Haroun Bouazzi is a member of the group Collectif de solidarité au Canada avec les luttes sociales en Tunisie, and helped organize the thousands-strong rally January 14 in support of the recent revolution in Tunisia, which overthrew five-term President Zine al-Abidine Ben Ali. The Daily interviewed him last Tuesday about the ongoing turmoil in his home country.
The McGill Daily: Mohamed Bouazzi set himself on fire in Tunisia in December, an act which helped spark the protests leading to the downfall of President Ben Ali. In the past week self-immolation tactics have spread to Cairo, Algeria, and Mauritania. In your opinion how does this tactic fit into Muslim beliefs and society?
Haroun Bouazzi: It is really interesting because suicide is totally against Muslim culture. It is clearly prohibited in Islam and really represents how desperate the people are. You know we have to remember that these people that died are human beings that, you know, committed suicide. Now, what happened in Tunisia is showing the way to a lot of people that feel this oppression and feel that the lack of freedom, and the lack of justice, social justice. And we will see more and more of that in all of the Arab world.
MD: Do you think this is an indication of a more widespread influence of the “Jasmine Revolution” throughout the Muslim world?
HB: Oh yes, you know the Arab world has almost exactly the same history for the past 13 centuries. So we have the Ottomans, the Umayyad, the Turkish, and the occupation by the English and the French, and then the English and the French left and we have dictatorships everywhere. And all these events happened at the same time with a couple of years of difference for the past 13 centuries. So if democracy, and we’re not yet there, but if democracy will work in Tunisia through this revolution, this might actually lead the entire Arab world to go on that path.
MD: Some claim the revolution is another example of the influence of WikiLeaks on state politics, while others disagree. What is your view?
HB: I don’t think WikiLeaks played a big role in that. Though it is very useful to know that, you know, the American intelligence knew that Tunisia was boiling and was going to explode at any time. But, for sure, this revolution was made by Tunisian people and just because of a struggle for justice, and it is not because of WikiLeaks.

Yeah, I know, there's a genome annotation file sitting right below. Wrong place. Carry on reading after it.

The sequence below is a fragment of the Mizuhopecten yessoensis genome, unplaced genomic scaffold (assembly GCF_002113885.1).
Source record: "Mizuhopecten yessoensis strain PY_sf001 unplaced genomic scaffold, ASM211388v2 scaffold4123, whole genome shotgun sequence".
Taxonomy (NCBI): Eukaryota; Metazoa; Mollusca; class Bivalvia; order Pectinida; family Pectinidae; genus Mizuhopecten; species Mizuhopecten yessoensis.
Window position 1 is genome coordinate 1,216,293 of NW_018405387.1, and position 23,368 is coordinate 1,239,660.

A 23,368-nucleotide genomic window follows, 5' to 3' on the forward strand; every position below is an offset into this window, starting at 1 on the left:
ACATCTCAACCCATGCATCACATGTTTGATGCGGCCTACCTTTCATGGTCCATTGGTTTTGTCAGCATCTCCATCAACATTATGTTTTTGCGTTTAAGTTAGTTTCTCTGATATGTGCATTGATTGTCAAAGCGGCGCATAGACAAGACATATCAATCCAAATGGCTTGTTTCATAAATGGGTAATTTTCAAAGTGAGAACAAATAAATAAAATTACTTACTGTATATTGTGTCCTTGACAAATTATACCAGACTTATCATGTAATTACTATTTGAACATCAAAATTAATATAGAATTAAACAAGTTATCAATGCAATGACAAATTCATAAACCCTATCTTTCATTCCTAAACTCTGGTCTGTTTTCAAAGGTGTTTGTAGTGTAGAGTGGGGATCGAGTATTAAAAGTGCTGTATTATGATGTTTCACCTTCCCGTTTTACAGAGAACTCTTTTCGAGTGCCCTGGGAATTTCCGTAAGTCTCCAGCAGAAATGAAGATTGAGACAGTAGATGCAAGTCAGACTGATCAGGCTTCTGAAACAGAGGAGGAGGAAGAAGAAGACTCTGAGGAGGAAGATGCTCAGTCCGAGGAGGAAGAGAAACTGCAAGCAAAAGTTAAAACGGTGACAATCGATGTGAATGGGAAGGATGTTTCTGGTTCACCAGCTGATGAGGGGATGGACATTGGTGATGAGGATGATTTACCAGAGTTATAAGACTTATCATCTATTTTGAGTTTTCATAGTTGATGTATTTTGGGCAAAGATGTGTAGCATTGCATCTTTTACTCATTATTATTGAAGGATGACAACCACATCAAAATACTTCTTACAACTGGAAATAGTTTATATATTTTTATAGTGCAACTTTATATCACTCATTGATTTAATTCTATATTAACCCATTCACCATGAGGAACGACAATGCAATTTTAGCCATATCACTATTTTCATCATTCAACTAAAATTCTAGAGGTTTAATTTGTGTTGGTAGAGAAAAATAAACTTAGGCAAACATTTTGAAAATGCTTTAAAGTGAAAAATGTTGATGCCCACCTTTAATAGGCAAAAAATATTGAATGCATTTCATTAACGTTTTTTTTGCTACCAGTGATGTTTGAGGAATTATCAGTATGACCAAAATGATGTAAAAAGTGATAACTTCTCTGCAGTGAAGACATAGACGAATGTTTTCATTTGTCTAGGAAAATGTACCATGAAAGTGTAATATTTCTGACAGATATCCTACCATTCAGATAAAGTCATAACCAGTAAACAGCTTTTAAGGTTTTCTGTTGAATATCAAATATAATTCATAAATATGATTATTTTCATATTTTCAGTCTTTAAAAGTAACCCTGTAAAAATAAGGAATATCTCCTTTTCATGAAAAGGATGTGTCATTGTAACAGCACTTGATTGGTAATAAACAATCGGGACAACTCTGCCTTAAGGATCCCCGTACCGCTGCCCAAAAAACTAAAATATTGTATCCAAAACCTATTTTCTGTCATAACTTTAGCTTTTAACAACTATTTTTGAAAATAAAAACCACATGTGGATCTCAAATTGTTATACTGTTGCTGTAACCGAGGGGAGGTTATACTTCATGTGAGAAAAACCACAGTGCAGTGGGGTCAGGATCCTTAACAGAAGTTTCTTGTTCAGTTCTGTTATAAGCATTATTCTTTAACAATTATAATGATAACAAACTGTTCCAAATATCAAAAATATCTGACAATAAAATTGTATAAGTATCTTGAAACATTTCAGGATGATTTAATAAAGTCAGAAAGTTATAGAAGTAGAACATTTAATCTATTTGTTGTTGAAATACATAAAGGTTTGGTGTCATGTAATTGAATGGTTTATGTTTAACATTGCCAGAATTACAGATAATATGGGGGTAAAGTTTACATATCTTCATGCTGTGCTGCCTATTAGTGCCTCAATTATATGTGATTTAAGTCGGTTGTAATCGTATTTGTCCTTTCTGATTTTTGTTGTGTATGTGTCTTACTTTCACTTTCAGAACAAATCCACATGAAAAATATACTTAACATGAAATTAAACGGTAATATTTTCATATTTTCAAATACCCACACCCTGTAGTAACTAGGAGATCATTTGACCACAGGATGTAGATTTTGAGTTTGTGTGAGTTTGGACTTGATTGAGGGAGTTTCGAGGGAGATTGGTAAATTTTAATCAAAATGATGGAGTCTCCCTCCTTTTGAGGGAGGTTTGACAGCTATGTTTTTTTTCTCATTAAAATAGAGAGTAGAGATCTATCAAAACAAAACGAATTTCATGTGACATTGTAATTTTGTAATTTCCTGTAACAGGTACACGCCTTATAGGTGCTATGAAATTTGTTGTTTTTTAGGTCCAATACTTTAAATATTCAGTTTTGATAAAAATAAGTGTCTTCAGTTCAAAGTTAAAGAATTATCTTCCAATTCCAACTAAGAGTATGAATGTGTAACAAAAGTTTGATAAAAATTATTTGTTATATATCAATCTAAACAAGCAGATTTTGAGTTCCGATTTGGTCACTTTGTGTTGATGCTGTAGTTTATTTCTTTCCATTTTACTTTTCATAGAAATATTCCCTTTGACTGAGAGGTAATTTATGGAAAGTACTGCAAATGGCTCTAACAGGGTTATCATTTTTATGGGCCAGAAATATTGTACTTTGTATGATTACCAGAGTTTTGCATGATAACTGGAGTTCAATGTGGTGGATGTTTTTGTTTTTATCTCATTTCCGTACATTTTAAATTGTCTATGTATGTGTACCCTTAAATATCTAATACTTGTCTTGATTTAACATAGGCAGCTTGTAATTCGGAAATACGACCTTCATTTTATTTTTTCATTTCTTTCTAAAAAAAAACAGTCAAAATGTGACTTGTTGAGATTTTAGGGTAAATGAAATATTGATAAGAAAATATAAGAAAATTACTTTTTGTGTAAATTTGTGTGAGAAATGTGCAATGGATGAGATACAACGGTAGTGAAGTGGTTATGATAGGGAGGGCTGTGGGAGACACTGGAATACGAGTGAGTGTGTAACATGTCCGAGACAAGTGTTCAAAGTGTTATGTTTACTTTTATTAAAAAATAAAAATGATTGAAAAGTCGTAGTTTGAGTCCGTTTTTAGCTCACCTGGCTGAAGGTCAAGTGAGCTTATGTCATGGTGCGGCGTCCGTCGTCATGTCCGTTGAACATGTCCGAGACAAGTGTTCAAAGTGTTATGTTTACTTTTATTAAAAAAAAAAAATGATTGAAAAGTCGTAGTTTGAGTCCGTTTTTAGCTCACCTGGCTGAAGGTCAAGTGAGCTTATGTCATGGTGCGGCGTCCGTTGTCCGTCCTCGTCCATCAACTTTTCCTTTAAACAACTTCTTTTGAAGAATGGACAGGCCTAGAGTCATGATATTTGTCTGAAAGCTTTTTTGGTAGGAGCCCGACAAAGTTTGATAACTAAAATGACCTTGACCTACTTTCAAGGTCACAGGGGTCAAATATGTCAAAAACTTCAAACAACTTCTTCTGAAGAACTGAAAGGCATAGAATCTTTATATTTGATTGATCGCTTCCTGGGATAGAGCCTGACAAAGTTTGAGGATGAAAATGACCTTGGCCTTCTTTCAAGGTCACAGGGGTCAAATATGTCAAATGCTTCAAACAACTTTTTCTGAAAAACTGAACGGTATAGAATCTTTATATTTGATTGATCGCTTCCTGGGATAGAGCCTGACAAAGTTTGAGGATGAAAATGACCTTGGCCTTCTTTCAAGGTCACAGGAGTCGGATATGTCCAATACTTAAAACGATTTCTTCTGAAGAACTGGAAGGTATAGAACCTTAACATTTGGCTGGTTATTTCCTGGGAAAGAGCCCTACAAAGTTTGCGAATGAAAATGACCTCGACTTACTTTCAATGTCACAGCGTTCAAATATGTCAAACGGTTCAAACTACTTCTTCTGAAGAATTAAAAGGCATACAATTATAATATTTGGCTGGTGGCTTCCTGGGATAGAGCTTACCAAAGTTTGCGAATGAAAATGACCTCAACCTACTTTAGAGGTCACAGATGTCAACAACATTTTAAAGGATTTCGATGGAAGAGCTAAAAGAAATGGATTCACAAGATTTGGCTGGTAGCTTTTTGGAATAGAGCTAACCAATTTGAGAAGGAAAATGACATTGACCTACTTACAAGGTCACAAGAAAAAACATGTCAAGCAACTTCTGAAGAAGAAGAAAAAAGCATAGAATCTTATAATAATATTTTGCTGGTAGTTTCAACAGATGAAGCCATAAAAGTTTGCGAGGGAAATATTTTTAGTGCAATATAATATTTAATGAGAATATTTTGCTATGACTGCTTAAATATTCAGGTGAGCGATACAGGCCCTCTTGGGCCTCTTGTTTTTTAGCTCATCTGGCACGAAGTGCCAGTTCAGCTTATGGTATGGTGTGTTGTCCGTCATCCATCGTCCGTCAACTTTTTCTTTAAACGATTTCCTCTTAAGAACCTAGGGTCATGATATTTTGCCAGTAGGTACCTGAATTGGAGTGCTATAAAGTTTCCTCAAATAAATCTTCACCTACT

MD: What role do you think Tunisians living outside of Tunisia have played in the revolution, and what is your next move?
HB: So, the role actually was big because of the fact that we entered the media here was very important – you know Ben Ali maybe wanted to kill Tunisians in the streets, but because the Canadian media, the French media, was watching him closely, he only – if I may use that word, killed 72 persons – which is already, of course, too much. Our next move right now is very hard to tell because the situation in Tunisia is changing every six hours. You know we had two presidents in sixty years and now we had two in 48 hours. People are withdrawing from the government, new faces are coming into the government, and people are still in the streets and we have a new thing, we did this revolution alone. The Tunisian people had no help from any outside power whatsoever, but now there are a lot of powers, especially in the Arab world, dictatorships in the Arab world, that don’t want this experience to succeed. So now we’ll have new things to deal with, which is that intelligence services are going to try to destroy the experience.
MD: How do you feel about the Democratic Constitutional Rally (RCD) still holding 161 of the 214 seats in the legislative assembly? Do you trust Prime Minister Mohamed Ghannouchi’s government to implement change?
HB: The promises of Mr. Ghannouchi are very promising, though we have to be very careful and the pressure has to still be there in the street, in the national movements, so that he actually does what he has said. You know he said that he was going to create an independent institution for the next election under international supervision, which means basically good steps towards democracy. He said he was going to recognize every political party that hasn’t been recognized so far, which is a good step towards democracy. Now we have to be very careful and pressure has to remain so that we actually have real elections and we get rid of anyone that the people of Tunisia don’t want in the parliament.
-—Compiled by Nic van Beek